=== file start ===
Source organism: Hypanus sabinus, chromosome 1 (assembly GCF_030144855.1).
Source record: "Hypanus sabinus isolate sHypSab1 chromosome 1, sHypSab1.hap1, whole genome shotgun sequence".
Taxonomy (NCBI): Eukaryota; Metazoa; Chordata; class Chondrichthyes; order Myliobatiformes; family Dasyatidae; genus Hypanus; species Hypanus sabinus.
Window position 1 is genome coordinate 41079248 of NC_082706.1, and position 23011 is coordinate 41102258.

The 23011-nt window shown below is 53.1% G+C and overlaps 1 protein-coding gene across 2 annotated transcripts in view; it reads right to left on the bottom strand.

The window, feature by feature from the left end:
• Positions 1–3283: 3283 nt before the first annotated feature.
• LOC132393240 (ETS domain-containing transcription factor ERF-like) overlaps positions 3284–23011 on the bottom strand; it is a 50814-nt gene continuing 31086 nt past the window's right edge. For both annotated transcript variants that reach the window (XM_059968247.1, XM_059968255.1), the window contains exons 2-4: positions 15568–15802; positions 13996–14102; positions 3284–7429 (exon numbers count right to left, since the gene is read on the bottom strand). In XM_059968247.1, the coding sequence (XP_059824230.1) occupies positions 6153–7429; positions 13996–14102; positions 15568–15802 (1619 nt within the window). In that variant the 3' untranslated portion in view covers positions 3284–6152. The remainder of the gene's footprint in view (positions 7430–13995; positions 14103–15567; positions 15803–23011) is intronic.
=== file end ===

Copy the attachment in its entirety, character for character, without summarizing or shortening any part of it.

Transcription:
Source organism: Hypanus sabinus, chromosome 1 (assembly GCF_030144855.1).
Source record: "Hypanus sabinus isolate sHypSab1 chromosome 1, sHypSab1.hap1, whole genome shotgun sequence".
Taxonomy (NCBI): Eukaryota; Metazoa; Chordata; class Chondrichthyes; order Myliobatiformes; family Dasyatidae; genus Hypanus; species Hypanus sabinus.
Window position 1 is genome coordinate 41079248 of NC_082706.1, and position 23011 is coordinate 41102258.

The 23011-nt window shown below is 53.1% G+C and overlaps 1 protein-coding gene across 2 annotated transcripts in view; it reads right to left on the bottom strand.

The window, feature by feature from the left end:
• Positions 1–3283: 3283 nt before the first annotated feature.
• LOC132393240 (ETS domain-containing transcription factor ERF-like) overlaps positions 3284–23011 on the bottom strand; it is a 50814-nt gene continuing 31086 nt past the window's right edge. For both annotated transcript variants that reach the window (XM_059968247.1, XM_059968255.1), the window contains exons 2-4: positions 15568–15802; positions 13996–14102; positions 3284–7429 (exon numbers count right to left, since the gene is read on the bottom strand). In XM_059968247.1, the coding sequence (XP_059824230.1) occupies positions 6153–7429; positions 13996–14102; positions 15568–15802 (1619 nt within the window). In that variant the 3' untranslated portion in view covers positions 3284–6152. The remainder of the gene's footprint in view (positions 7430–13995; positions 14103–15567; positions 15803–23011) is intronic.